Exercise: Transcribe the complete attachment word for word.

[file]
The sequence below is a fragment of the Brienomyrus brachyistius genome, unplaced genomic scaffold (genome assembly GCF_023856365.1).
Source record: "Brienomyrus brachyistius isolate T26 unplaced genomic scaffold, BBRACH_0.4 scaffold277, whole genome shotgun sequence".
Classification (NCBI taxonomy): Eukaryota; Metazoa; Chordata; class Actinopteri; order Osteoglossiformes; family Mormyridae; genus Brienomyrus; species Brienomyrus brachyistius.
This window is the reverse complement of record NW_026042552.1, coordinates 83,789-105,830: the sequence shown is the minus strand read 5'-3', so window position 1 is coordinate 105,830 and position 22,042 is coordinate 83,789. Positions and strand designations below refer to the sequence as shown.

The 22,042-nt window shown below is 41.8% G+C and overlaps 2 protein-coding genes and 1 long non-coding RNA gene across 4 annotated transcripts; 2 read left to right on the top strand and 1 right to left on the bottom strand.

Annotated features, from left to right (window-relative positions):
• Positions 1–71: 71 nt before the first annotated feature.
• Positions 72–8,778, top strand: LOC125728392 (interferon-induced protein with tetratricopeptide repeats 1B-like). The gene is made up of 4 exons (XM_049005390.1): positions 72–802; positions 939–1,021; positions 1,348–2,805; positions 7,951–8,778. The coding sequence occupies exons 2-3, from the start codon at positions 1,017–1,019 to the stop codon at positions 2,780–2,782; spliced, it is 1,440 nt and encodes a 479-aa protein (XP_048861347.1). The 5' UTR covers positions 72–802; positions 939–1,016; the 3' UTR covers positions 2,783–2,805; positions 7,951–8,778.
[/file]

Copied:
The sequence below is a fragment of the Brienomyrus brachyistius genome, unplaced genomic scaffold (genome assembly GCF_023856365.1).
Source record: "Brienomyrus brachyistius isolate T26 unplaced genomic scaffold, BBRACH_0.4 scaffold277, whole genome shotgun sequence".
Classification (NCBI taxonomy): Eukaryota; Metazoa; Chordata; class Actinopteri; order Osteoglossiformes; family Mormyridae; genus Brienomyrus; species Brienomyrus brachyistius.
This window is the reverse complement of record NW_026042552.1, coordinates 83,789-105,830: the sequence shown is the minus strand read 5'-3', so window position 1 is coordinate 105,830 and position 22,042 is coordinate 83,789. Positions and strand designations below refer to the sequence as shown.

The 22,042-nt window shown below is 41.8% G+C and overlaps 2 protein-coding genes and 1 long non-coding RNA gene across 4 annotated transcripts; 2 read left to right on the top strand and 1 right to left on the bottom strand.

Annotated features, from left to right (window-relative positions):
• Positions 1–71: 71 nt before the first annotated feature.
• Positions 72–8,778, top strand: LOC125728392 (interferon-induced protein with tetratricopeptide repeats 1B-like). The gene is made up of 4 exons (XM_049005390.1): positions 72–802; positions 939–1,021; positions 1,348–2,805; positions 7,951–8,778. The coding sequence occupies exons 2-3, from the start codon at positions 1,017–1,019 to the stop codon at positions 2,780–2,782; spliced, it is 1,440 nt and encodes a 479-aa protein (XP_048861347.1). The 5' UTR covers positions 72–802; positions 939–1,016; the 3' UTR covers positions 2,783–2,805; positions 7,951–8,778.